But there's more. Among those "serious artists", Bowie is one of the last still standing who can act as a "glue" for a vast quantity of people. This is a point that's very often misunderstood, as it's easy to see on many Forum threads. While some long for the time when "everybody was exposed to the same stuff" - which implies there are "shared memories": the cultural objects that were consumed at the same time - others invariably make fun of them, saying "but how can one long for the time when one was had no choice but to listen to the same radio station - which didn't even broadcast The Velvet Underground?".

It's a solid objection - which totally misses the point. As the process of fragmentation goes on, those objects that once acted as "glue" become more and more important, since they gave people an identity that came from the outside. Those "glue" object were shared, and they were also (relatively speaking) "impermanent" - in fact, we still remember them - in an age where individual atomization was still low.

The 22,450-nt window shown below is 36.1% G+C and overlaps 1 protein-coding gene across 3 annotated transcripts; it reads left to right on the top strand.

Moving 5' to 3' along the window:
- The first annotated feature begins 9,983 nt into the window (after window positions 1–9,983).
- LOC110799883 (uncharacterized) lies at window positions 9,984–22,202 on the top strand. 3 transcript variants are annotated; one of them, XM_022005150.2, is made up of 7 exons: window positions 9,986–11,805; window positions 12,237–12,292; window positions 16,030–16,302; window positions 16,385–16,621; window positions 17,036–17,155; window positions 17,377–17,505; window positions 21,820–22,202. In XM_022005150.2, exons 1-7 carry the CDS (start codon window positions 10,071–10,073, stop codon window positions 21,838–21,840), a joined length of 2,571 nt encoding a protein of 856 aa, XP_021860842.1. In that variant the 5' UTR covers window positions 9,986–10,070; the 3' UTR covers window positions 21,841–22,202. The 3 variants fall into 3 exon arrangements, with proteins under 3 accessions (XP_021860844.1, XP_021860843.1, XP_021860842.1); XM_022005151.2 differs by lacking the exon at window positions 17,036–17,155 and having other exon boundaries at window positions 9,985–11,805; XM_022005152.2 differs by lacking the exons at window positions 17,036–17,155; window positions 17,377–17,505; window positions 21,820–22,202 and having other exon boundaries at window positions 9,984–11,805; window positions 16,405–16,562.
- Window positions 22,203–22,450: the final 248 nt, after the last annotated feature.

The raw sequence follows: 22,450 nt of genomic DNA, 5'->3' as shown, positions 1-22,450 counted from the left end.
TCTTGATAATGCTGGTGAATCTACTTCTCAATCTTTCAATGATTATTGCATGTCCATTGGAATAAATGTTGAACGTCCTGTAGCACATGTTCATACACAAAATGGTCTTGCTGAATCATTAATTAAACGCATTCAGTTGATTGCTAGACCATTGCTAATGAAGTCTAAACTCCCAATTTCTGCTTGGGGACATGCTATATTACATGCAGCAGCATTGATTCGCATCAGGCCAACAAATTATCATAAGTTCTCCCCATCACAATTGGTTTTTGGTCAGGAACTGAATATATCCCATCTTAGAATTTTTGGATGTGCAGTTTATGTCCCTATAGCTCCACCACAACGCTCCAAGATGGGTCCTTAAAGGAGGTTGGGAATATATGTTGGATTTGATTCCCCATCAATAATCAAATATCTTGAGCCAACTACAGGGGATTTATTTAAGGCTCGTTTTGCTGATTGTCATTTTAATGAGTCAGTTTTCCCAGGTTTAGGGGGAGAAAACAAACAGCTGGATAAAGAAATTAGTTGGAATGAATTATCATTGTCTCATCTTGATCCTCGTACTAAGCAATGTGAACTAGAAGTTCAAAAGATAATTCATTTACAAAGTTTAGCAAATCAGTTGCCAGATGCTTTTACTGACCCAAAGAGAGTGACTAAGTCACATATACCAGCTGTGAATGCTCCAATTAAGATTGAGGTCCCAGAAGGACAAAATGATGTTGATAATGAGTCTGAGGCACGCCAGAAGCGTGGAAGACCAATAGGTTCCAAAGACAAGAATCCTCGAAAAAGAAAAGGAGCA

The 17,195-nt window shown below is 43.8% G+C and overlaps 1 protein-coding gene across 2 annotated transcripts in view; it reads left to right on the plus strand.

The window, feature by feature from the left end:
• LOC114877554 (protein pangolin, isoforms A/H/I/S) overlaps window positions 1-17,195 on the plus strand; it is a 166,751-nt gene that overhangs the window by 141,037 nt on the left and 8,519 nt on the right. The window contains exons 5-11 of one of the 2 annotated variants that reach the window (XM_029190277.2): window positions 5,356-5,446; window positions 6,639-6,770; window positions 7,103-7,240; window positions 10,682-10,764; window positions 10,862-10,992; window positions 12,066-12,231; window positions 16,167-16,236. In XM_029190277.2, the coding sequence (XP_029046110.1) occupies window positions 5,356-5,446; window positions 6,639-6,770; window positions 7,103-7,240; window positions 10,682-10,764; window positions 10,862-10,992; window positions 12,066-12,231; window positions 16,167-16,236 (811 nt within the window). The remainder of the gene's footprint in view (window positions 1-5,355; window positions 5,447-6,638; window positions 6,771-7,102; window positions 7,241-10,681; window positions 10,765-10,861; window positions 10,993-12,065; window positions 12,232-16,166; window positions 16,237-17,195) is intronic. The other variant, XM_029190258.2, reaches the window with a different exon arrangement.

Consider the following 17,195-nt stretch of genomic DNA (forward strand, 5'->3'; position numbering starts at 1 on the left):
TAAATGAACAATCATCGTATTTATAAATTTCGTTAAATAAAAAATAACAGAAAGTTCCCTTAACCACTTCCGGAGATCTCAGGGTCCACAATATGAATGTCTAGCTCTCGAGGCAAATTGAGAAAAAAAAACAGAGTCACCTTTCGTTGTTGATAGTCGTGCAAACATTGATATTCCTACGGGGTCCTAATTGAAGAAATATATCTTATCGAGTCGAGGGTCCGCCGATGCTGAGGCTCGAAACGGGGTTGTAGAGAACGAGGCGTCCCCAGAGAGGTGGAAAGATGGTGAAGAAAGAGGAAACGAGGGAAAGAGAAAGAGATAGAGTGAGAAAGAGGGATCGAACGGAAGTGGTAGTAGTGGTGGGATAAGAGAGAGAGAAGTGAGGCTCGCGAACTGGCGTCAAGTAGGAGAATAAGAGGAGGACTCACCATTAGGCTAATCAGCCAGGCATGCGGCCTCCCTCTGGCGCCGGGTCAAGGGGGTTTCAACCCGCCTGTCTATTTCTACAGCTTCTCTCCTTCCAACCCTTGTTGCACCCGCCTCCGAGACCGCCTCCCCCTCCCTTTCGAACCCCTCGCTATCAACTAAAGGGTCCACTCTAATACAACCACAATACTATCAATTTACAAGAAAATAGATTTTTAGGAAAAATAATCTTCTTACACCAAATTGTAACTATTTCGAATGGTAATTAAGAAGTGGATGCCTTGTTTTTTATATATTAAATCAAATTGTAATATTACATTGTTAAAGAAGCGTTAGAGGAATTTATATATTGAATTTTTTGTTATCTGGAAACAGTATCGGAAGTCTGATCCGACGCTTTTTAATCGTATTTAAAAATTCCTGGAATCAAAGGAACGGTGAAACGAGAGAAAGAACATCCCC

All this stuff should work as a good explanation for the vast quantity of attention Bowie's new album, The Next Day, has received, all those reviews (many of them can be accessed through Metacritic), and all the activity of various Forums and blogs.

Most reviews were quite superficial, as it's the norm these days. Plus, late news and the need to produce copy all of a sudden, are not the best ingredients when one wants to make good work.

Not a single review I've read mentions the quality of the sound of the album. All my sources on the Web tell of a "dynamic range" equal to 6 (usually expressed as DR6), which looks quite low even by today's standards (I have to say that I regard values such as DR9 - DR11 on recent albums by Fiona Apple, Regina Spektor, and The Ben Folds Five, to be far from scandalous, but not perfect, either), and whose compression seems to be destined to produce quite fatiguing listening sessions. Funny thing, the DR6 value appears to be common to both the CD and the digital files on sale at iTunes and HDTracks; hence, the compression applied at the mastering stage is supposed to be also on the vinyl album (still not on sale at the time of this writing).

Those "strange subtleties" apart, most Bowie reviews I've read did not pay too much attention to the album's music proper, those "biographic/human" aspects coming to the fore, the discussion about lyrics taking center stage.